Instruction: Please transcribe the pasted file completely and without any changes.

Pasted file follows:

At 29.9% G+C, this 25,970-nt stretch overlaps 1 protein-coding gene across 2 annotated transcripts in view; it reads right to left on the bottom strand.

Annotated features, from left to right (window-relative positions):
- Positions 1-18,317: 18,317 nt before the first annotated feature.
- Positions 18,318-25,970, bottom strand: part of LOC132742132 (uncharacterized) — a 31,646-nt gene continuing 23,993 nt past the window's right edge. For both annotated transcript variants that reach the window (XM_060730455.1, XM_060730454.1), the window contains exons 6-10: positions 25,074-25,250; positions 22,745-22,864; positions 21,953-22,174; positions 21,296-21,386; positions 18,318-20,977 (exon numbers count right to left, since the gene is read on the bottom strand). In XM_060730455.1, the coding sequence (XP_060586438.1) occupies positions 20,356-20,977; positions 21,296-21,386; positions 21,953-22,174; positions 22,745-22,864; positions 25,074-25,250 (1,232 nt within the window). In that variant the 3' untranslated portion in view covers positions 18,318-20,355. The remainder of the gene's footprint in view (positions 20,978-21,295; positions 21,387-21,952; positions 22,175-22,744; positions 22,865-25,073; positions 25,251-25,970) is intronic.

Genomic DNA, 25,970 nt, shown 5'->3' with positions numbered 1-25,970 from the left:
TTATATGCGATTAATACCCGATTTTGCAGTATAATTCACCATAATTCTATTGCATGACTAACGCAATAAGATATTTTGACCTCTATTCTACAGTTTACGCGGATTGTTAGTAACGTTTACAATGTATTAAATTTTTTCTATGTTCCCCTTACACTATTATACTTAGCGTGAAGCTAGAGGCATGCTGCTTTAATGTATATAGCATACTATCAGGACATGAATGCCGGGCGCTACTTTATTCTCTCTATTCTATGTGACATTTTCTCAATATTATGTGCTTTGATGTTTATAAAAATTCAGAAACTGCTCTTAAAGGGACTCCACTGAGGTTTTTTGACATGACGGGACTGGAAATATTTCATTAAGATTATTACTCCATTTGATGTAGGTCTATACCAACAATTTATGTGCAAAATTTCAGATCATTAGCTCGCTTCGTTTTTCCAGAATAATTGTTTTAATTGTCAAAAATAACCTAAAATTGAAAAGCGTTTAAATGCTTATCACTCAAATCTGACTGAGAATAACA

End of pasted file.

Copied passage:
At 29.9% G+C, this 25,970-nt stretch overlaps 1 protein-coding gene across 2 annotated transcripts in view; it reads right to left on the bottom strand.

Annotated features, from left to right (window-relative positions):
- Positions 1-18,317: 18,317 nt before the first annotated feature.
- Positions 18,318-25,970, bottom strand: part of LOC132742132 (uncharacterized) — a 31,646-nt gene continuing 23,993 nt past the window's right edge. For both annotated transcript variants that reach the window (XM_060730455.1, XM_060730454.1), the window contains exons 6-10: positions 25,074-25,250; positions 22,745-22,864; positions 21,953-22,174; positions 21,296-21,386; positions 18,318-20,977 (exon numbers count right to left, since the gene is read on the bottom strand). In XM_060730455.1, the coding sequence (XP_060586438.1) occupies positions 20,356-20,977; positions 21,296-21,386; positions 21,953-22,174; positions 22,745-22,864; positions 25,074-25,250 (1,232 nt within the window). In that variant the 3' untranslated portion in view covers positions 18,318-20,355. The remainder of the gene's footprint in view (positions 20,978-21,295; positions 21,387-21,952; positions 22,175-22,744; positions 22,865-25,073; positions 25,251-25,970) is intronic.

Genomic DNA, 25,970 nt, shown 5'->3' with positions numbered 1-25,970 from the left:
TTATATGCGATTAATACCCGATTTTGCAGTATAATTCACCATAATTCTATTGCATGACTAACGCAATAAGATATTTTGACCTCTATTCTACAGTTTACGCGGATTGTTAGTAACGTTTACAATGTATTAAATTTTTTCTATGTTCCCCTTACACTATTATACTTAGCGTGAAGCTAGAGGCATGCTGCTTTAATGTATATAGCATACTATCAGGACATGAATGCCGGGCGCTACTTTATTCTCTCTATTCTATGTGACATTTTCTCAATATTATGTGCTTTGATGTTTATAAAAATTCAGAAACTGCTCTTAAAGGGACTCCACTGAGGTTTTTTGACATGACGGGACTGGAAATATTTCATTAAGATTATTACTCCATTTGATGTAGGTCTATACCAACAATTTATGTGCAAAATTTCAGATCATTAGCTCGCTTCGTTTTTCCAGAATAATTGTTTTAATTGTCAAAAATAACCTAAAATTGAAAAGCGTTTAAATGCTTATCACTCAAATCTGACTGAGAATAACA